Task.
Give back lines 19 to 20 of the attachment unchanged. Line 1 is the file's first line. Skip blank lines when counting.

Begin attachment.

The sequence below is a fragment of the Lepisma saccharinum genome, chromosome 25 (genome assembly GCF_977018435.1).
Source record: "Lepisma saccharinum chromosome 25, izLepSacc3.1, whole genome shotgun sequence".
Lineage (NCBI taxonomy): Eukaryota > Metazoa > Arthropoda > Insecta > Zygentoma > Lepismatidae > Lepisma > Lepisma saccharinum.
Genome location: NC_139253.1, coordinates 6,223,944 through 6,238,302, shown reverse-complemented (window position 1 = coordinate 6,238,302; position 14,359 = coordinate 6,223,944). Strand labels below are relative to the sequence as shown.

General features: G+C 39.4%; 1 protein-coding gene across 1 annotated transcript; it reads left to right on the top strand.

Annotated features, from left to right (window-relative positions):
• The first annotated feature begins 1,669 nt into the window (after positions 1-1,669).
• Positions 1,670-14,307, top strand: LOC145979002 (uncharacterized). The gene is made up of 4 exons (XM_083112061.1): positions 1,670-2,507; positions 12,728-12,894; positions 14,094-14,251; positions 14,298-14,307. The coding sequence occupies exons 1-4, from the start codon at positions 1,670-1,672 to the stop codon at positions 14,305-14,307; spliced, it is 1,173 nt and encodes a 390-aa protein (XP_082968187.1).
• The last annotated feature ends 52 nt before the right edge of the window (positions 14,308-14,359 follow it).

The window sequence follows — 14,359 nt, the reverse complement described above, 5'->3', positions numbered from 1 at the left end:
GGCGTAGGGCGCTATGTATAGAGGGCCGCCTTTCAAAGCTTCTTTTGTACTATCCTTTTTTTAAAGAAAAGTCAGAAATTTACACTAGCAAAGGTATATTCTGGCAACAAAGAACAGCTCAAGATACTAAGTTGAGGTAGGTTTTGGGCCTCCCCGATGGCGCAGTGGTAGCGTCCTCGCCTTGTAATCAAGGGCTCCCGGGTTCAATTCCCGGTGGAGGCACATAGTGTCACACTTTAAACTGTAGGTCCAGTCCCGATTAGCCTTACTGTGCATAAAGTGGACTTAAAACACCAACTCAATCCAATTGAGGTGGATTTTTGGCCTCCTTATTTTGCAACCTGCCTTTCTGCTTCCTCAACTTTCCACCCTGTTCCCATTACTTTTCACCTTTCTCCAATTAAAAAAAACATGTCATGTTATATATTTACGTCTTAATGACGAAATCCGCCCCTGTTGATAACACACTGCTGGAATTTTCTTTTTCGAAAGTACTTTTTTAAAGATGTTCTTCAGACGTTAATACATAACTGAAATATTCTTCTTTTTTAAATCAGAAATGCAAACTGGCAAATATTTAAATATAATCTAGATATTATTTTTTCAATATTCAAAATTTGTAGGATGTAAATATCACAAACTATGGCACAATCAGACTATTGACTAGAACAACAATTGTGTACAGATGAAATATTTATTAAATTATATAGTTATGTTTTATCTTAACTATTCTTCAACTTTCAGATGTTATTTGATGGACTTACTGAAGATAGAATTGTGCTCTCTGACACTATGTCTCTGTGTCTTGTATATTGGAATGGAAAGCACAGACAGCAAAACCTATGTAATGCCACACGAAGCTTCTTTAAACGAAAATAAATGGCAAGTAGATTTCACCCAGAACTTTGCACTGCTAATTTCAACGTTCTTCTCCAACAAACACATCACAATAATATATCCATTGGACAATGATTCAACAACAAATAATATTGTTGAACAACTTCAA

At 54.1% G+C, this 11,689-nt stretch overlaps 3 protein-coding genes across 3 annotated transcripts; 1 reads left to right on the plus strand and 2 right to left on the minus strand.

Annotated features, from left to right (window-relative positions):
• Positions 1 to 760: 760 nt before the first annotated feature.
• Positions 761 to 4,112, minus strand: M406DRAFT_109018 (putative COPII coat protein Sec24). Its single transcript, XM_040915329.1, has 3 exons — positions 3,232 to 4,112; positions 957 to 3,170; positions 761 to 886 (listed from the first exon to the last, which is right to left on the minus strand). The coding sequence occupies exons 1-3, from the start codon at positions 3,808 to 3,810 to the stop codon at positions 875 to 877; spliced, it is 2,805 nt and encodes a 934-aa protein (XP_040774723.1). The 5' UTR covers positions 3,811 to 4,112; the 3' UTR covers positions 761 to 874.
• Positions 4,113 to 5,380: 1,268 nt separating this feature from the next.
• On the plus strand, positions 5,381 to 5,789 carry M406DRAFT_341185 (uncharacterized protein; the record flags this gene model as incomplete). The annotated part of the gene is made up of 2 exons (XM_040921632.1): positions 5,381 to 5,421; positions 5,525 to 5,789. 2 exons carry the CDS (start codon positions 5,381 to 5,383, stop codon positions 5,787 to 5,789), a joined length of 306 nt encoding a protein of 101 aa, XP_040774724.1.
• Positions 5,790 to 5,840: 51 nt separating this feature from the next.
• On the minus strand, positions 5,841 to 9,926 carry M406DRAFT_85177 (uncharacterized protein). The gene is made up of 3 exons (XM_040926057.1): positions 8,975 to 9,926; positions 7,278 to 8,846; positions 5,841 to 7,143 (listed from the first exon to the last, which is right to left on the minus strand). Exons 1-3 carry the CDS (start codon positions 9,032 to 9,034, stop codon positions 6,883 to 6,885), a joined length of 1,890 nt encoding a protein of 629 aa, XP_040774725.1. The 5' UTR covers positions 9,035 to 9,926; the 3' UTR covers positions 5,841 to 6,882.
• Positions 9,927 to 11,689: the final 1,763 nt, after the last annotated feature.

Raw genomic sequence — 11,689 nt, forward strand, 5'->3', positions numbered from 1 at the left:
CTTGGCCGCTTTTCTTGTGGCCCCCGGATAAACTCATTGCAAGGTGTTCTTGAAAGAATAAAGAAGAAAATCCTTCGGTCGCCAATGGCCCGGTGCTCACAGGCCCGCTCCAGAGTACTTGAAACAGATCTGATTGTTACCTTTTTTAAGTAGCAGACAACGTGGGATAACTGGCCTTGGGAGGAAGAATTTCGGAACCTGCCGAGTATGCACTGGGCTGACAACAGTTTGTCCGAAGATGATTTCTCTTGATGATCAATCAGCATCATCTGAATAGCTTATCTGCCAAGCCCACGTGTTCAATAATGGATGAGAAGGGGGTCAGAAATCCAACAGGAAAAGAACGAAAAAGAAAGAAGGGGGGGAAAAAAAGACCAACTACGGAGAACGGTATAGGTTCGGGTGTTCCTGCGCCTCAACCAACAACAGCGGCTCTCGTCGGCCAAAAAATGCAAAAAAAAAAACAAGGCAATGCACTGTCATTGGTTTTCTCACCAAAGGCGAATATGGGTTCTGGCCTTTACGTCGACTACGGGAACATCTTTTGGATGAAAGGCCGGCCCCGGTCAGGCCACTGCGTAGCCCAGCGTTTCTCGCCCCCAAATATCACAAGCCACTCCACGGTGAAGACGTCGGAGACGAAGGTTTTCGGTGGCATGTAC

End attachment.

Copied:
• On the minus strand, positions 5,841 to 9,926 carry M406DRAFT_85177 (uncharacterized protein). The gene is made up of 3 exons (XM_040926057.1): positions 8,975 to 9,926; positions 7,278 to 8,846; positions 5,841 to 7,143 (listed from the first exon to the last, which is right to left on the minus strand). Exons 1-3 carry the CDS (start codon positions 9,032 to 9,034, stop codon positions 6,883 to 6,885), a joined length of 1,890 nt encoding a protein of 629 aa, XP_040774725.1. The 5' UTR covers positions 9,035 to 9,926; the 3' UTR covers positions 5,841 to 6,882.
• Positions 9,927 to 11,689: the final 1,763 nt, after the last annotated feature.